It took Rose Pallard a long time to commit to her boyfriend, Forrest Lunsway. Thirty years, in fact. The two had been together that long when 90-year-old Rose finally agreed to marry Forrest—on his 100th birthday. The two tied the knot in Southern California on March 19 in a joint wedding and centenial birthday party. And while they might be the oldest newlyweds in the world, man, do they still have some moves. After all, Forrest did get down on one knee and ask for Rose’s hand in marriage without any issues. Rose’s advice for making romance last? “Be forgiving and patient and say ‘I love you’ every once in a while,” she explained. I also think these two are poster children for lookalike couples—they have almost identical faces. [Buzzfeed] Keep reading »
Reese Witherspoon and agent Jim Toth must not have liked calling each other “fiance” very much. Three short months after announcing their engagement, the two got married on Saturday night at Reese’s ranch in Ojai, California. About 120 guess came out to see the couple exchange their vows, including Renee Zellweger, Tobey Maguire, Salma Hayek, Robert Downey Jr., and Sean Penn, who brought Scarlett Johansson as his date. Reese’s ex-husband Ryan Phillippe was also there, watching their two children, Ava and Deacon. As often happens, our invitation must’ve gotten lost in the mail. A shame, since we would’ve cut a rug on the dance floor. [People, PopSugar] Keep reading »
Compared with the rest of the Western World, American relationships and marriages are suffering the most during the recession, according to a recent international poll. Almost 30 percent of Americans said the recession has caused stress and strain in their relationships — or completely ruined them. However, only 23 percent of Canadians, 24 percent of the French, and 12 percent of Germans have had similar experiences.
OK, already, I get it. The economic crisis has really sucked. More women are choosing to sell their bodies or their eggs to make ends meet. Dudes are living at home longer. And next year, the Metropolitan Museum Costume Institute Gala is going to be downsized. Can researchers stop conducting these polls and studies without offering any solutions? [Reuters] Keep reading »
Infidelity. I can’t decide if I’m totally shocked or wholly unsurprised by the U.K.’s Daily Mail claim that French women get married knowing (and expecting) their husbands will cheat. When Brit Lucy Wadham married her French boyfriend she had no idea he would keep on keeping on in the bedroom with all of his ex-lovers. She details a night she unknowingly attended what’s called a partouze, subtle French for “group trysts”—only figuring it out after stumbling in on three dinner party guests in a guest bedroom. Infidelity was (and is) a way of life, she explains—and not without her own propositions, either!
This all just brings us back to the universal relationship question—are we or aren’t we built for monogamy? Is marital bliss something to work for or shall we think like the French and embrace our genetic need for multiple partners? [Daily Mail U.K.] Keep reading »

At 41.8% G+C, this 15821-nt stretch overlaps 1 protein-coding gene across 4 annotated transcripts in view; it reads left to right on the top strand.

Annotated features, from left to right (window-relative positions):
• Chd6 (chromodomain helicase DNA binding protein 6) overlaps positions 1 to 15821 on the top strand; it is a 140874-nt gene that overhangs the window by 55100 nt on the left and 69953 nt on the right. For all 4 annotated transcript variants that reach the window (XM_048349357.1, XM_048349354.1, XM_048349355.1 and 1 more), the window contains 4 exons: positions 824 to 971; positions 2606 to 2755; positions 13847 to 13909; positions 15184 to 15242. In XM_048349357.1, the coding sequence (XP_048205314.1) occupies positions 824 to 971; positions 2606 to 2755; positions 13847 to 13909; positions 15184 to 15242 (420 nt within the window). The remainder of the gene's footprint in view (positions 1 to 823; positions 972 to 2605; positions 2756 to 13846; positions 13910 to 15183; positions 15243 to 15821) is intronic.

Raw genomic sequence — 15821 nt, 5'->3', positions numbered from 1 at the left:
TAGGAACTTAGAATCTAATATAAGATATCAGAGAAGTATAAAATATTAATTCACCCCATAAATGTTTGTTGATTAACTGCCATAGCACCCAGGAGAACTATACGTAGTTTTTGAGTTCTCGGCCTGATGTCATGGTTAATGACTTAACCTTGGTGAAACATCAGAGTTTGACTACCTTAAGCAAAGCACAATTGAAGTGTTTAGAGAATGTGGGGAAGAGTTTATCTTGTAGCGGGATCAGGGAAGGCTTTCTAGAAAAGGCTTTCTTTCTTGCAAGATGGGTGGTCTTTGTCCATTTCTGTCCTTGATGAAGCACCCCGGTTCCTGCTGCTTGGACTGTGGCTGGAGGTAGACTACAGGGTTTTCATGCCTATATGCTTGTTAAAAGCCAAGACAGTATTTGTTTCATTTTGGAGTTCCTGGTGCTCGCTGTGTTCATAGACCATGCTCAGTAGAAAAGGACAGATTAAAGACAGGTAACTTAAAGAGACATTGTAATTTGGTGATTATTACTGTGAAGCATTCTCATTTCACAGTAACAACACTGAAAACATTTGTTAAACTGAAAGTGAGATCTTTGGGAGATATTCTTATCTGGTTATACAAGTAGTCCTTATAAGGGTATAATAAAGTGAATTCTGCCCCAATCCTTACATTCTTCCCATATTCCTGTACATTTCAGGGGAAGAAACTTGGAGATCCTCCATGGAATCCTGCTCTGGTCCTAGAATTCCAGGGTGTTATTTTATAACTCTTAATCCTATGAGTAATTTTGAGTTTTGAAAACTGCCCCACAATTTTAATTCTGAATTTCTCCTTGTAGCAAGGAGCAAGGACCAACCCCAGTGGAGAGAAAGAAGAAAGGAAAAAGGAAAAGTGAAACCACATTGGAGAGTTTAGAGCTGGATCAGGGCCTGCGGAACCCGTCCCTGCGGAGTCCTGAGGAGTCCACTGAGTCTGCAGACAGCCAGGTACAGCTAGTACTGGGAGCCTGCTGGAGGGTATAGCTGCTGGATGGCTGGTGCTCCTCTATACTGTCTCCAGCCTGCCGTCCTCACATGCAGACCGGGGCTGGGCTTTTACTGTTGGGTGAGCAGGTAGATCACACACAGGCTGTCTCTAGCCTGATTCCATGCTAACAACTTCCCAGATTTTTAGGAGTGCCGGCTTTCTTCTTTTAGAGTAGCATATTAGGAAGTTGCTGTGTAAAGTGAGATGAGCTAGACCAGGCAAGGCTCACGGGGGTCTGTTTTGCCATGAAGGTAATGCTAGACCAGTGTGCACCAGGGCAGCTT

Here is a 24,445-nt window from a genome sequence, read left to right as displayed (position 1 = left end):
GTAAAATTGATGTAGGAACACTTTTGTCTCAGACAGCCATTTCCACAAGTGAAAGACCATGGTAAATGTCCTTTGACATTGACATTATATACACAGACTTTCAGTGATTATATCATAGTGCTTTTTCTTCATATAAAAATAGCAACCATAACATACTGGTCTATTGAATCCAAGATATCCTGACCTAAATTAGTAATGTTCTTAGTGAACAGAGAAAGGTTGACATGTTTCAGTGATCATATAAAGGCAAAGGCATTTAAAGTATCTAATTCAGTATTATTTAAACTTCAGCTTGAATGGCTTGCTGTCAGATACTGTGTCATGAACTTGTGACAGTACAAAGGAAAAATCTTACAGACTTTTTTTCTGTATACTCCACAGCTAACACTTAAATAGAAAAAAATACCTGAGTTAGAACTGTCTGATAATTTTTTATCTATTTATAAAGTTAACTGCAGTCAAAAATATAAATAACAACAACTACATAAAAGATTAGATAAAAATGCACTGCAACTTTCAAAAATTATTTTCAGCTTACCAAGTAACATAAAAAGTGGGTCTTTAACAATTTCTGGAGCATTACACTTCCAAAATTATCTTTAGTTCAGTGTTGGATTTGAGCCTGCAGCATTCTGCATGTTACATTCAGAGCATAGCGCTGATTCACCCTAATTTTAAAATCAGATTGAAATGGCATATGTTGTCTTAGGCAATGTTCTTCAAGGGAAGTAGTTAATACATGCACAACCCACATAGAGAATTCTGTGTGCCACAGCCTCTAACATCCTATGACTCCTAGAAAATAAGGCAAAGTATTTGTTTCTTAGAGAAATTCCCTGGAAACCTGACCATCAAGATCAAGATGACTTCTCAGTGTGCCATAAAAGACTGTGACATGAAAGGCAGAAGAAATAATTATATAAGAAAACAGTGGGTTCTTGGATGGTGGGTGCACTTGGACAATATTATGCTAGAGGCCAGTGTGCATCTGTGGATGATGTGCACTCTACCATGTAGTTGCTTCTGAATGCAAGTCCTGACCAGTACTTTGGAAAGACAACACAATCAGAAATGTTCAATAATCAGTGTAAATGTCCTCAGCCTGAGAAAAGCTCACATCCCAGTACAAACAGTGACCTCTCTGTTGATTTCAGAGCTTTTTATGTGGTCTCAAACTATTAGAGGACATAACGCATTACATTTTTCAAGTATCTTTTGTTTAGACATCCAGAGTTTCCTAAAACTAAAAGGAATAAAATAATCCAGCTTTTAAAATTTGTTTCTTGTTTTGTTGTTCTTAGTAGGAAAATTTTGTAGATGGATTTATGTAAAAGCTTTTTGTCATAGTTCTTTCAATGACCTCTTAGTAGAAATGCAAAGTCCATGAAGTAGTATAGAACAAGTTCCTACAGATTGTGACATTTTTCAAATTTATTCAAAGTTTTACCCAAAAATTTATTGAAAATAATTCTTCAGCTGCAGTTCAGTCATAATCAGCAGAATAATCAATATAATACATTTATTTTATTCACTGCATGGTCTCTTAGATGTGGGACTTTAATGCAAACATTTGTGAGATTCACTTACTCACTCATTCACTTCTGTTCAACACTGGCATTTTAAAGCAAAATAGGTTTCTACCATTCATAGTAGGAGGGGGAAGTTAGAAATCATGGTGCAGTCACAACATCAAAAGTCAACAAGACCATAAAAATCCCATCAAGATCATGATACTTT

“Hitched or Ditched” is a one-hour reality show in which couples in long-term relationships are challenged by a friend to set a wedding date in a week’s time. The couples not only have to plan their wedding in seven days, but they also have to address whatever issues were keeping them from making the leap into marriage — from fixing relationships with future in-laws to dealing with feelings of jealousy. When the wedding day comes, the couples will have to choose whether to tie the knot or call everything off. So if they decide to get married, then their prize is a free wedding, but if they decide not to get married, then they breakup and have to deal with the ensuing heartache. That sounds a little unfair. But I guess if they know the marriage won’t work, then they’ll be better off in the long run. Will you watch “Hitched or Ditched” when it premieres May 26? Keep reading »
Britain’s Office for National Statistics released its annual Social Trends snapshot yesterday (much like our U.S. Census Bureau data), and it shows that 25-year-old women are more likely to have had a child than they are to be married. In the 1970s, 80 percent of women were married by age 25. Now, just 25 percent are married by that age. As for births, 50 percent of 25-year-olds had given birth, and now it’s 30 percent. So, birth rates haven’t increased — they’ve decreased, but the number of women who are married by 25 has absolutely plummeted in the last 30-odd years.
Women aren’t the only ones who have changed their lifestyles. According to the same report, men are delaying marriage for longer, as well. In the past 10 years, the average age a guy gets married has risen from 29.3 to 31.8. And, it’s scary but true: 30 percent of men between 18 to 34 still lived at home, while for women, the number was just 18 percent. It’s good that it has become much more mainstream and accepted for women to give birth before getting married and to raise a child alone, because men don’t seem to be stepping up to the plate — or leaving their parent’s house. Go independent women! [Reuters, The Times] Keep reading »